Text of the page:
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BSC helps two scientific achievements be listed as 2020 top 10 advances in life sciences

Updated: 2021-01-27

The China Association for Science and Technology (CAST) on January 13 released the country's 10 most significant advances in 2020 in the field of life sciences, highlighting food security and the COVID-19 epidemic.

Chinese scientists have achieved advances in the search for a disease-resistant gene for wheat, developed new cholesterol-lowering drugs, and discovered the mechanism regulating organ aging in humans.

The research entitled "Feeding Induces Cholesterol Biosynthesis via the mTORC1-USP20-HMGCR Axis" and "Caloric Restriction Reprograms the Single-Cell Transcriptional Landscape of Rattus Norvegicus Aging", put forward by the Biophysical Society of China (BSC), were shortlisted for the top 10 advances in life sciences.

Other notable advances included the first 3D structural analysis of the COVID-19 protein, the unveiling of two drug candidates against the virus, and the construction of animal models for COVID-19 treatment.

The selection of the top 10 advances in life sciences has been hosted by the CAST every year since 2015. The event aims to step up research and technological innovation and promote the major scientific and technological achievements in the sector.

Experts of the award-wining projects are invited to publish popular science books and give lectures to reveal the mysteries of life sciences and provide new ideas for bio-economy in a bid to increase the general public's interest in science. 

Compared with those of previous years, this year's selection included more projects recommended by the Alliance of CAST Member Societies and fewer led by academicians. The selections are of outstanding originality and great social significance.

Details of the two projects recommended by the BSC are as follows.

Mechanism of diet-induced cholesterol synthesis and target of new lipid-lowering drugs

Cholesterol is an essential lipid and its synthesis is nutritionally and energetically costly. In mammals, cholesterol biosynthesis increases after feeding and is inhibited under fasting conditions. However, its regulatory mechanisms during fasting-feeding transition remain poorly understood.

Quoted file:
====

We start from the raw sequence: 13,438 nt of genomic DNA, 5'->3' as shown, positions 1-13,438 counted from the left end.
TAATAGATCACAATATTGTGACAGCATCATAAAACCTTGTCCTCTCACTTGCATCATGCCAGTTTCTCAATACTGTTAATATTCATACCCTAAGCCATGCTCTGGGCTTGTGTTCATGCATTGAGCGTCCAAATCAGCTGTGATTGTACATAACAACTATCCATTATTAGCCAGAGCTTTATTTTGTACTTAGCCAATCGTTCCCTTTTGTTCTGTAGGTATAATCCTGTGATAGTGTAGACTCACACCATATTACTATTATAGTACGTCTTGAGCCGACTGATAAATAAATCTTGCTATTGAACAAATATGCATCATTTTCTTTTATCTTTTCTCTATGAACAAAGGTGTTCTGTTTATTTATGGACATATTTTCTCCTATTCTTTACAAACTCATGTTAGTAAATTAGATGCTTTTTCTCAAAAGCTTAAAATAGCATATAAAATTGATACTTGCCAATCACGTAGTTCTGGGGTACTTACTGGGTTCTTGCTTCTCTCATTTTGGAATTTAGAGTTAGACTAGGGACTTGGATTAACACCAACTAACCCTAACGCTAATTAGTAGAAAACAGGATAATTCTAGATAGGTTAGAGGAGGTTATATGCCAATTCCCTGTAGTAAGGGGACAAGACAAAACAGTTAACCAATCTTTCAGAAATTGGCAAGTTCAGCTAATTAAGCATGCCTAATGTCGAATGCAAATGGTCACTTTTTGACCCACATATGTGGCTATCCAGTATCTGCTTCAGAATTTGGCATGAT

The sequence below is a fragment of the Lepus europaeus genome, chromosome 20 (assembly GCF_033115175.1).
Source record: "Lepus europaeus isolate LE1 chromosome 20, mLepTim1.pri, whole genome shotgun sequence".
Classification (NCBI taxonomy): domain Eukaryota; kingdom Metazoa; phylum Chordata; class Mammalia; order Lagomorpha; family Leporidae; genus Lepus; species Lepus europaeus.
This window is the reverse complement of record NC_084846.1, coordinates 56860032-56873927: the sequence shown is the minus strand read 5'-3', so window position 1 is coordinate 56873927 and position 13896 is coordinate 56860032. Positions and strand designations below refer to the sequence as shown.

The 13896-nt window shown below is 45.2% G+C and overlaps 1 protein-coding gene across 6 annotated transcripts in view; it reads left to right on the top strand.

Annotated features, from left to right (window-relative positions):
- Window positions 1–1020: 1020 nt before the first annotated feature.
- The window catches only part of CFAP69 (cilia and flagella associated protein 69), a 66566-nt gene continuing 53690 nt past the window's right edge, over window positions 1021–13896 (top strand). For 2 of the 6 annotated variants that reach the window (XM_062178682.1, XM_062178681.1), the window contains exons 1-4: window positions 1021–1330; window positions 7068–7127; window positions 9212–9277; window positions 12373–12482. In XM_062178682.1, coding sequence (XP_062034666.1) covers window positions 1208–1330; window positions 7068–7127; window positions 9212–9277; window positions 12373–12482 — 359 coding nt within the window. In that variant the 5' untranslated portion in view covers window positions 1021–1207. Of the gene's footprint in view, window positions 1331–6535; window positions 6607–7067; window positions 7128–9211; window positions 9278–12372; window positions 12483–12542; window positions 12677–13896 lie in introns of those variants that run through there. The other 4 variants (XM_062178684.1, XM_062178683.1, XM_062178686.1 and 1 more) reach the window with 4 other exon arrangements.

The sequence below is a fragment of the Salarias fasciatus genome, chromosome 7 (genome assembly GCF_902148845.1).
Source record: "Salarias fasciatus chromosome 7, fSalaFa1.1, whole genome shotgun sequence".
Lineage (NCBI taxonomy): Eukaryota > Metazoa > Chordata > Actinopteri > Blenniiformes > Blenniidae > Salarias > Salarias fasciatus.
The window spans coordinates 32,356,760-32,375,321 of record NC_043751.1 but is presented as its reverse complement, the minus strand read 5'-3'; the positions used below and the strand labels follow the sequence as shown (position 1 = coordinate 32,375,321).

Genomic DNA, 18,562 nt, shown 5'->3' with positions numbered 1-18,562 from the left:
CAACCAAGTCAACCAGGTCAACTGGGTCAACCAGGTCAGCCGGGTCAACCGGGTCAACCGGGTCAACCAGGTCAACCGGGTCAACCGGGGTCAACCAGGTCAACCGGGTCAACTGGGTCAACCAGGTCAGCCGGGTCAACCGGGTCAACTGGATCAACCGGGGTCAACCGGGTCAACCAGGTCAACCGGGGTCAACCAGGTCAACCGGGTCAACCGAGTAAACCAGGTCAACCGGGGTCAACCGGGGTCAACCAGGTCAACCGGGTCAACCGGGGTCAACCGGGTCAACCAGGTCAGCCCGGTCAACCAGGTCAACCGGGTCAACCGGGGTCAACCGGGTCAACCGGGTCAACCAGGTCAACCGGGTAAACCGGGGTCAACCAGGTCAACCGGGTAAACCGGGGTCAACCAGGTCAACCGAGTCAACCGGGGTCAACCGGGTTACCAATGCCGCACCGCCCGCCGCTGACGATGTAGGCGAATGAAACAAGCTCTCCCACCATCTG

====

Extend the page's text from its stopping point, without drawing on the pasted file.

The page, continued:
A team from the Song Baoliang Laboratory at Wuhan University has made progress in the field. They have found that elevated glucose and insulin levels in the blood after carbohydrate consumption lead to phosphorylation of USP20 protein in the liver, which stabilizes the rate-limiting enzyme HMGCR in regulating cholesterol synthesis.

The finding has shed light on the body's nutrition-sensing mechanism, and proved that USP20 could be a new target for the development of lipid-lowering drugs. The research and its application will benefit the health of all human beings.

Mechanism and regulation of organ aging

To cope with its aging population is a major strategic task for China, and relevant scientific research has been in full swing.

Aging causes a functional decline in tissues throughout the body that may be delayed by caloric restriction (CR). However, the cellular profiles and signatures of aging, including those ameliorated by CR, remain unclear.

The study identifies markers and regulatory targets for senescence of important organs in primates, and reveals the molecular mechanism of novel coronavirus susceptibility in elderly individuals. It also elucidates a new mechanism of caloric restriction to delay aging by regulating immune inflammatory pathways from a systems biology perspective, and suggests that gene therapy based on core rhythm protein overexpression can alleviate osteoarticular degeneration and promote articular cartilage regeneration in aging mice.

The findings have deepened people's understanding of the mechanism of organ aging and laid an important foundation for the establishment of early warning and scientific response strategies for aging and related diseases.

The research was co-organized by Liu Guanghui's group and Qu Jing's group of the Institute of Zoology, Chinese Academy of Sciences, Zhang Weiqi's group of the Beijing Institute of Genomics, Chinese Academy of Sciences, and Tang Fuchou's group of Peking University.